|Triacylglycerol content as a condition index for fish, bivalve, and crustacean larvae|Fraser, A.J. (1989). Triacylglycerol content as a condition index for fish, bivalve, and crustacean larvae. Can. J. Fish. Aquat. Sci. 46(11): 1868-1873. hdl.handle.net/10.1139/f89-235
In: Canadian Journal of Fisheries and Aquatic Sciences = Journal canadien des sciences halieutiques et aquatiques. National Research Council Canada: Ottawa. ISSN 0706-652X, more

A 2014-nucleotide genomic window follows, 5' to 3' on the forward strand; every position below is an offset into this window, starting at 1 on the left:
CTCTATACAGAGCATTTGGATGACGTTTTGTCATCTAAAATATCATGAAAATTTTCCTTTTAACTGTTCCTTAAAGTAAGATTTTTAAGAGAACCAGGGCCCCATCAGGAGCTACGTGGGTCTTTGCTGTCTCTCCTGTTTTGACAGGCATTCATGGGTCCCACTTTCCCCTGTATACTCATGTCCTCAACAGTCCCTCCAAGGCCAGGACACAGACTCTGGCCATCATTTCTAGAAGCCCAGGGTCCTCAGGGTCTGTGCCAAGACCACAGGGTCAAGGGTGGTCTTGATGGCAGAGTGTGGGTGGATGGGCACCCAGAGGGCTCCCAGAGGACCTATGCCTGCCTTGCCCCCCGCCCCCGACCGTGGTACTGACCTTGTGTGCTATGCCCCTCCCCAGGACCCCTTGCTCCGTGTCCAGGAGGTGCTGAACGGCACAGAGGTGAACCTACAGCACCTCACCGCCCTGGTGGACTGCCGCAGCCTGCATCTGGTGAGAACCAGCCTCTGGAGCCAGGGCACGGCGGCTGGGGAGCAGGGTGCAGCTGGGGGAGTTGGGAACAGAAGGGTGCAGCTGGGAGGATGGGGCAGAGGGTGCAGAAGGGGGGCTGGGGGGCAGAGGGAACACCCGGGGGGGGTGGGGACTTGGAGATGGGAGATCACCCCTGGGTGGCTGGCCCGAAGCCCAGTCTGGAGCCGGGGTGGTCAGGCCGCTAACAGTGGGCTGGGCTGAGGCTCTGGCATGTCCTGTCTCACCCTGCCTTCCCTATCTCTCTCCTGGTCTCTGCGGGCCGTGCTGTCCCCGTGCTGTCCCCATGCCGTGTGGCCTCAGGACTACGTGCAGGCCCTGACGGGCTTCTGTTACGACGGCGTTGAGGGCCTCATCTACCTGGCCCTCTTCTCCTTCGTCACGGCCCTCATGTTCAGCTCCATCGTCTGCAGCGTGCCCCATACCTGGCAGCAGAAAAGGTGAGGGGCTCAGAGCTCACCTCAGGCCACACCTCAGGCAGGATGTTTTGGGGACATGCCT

The lipid biochemistry of environmentally stressed larval fish, bivalves and crustaceans is presented to illustrate the utility of a larval condition index based on lipid composition. Larvae under environmental stress are often unable to obtain sufficient energy from exogenous sources and, as a result, endogenous energy reserves are catabolised to maintain basal metabolism. The storage lipid triacylglycerol (TAG) is of particular importance in this respect, TAG content consequently correlating with the physiological condition of a larva. However, absolute TAG content cannot be directly correlated with larval condition because of its dependency on larval size. It is proposed that TAG content can be correlated with larval condition when expressed in the form of a TAG-sterol ratio that accounts for the size dependency of TAG content. This proposition is supported by data that illustrate a highly positive correlation between sterol content and dry weight for larval herring and larval American lobster. Examples of TAG-sterol ratios are calculated from a survey of studies relating to the lipid class composition of nutritionally and pollutant stressed larvae of some marine fish and crustaceans.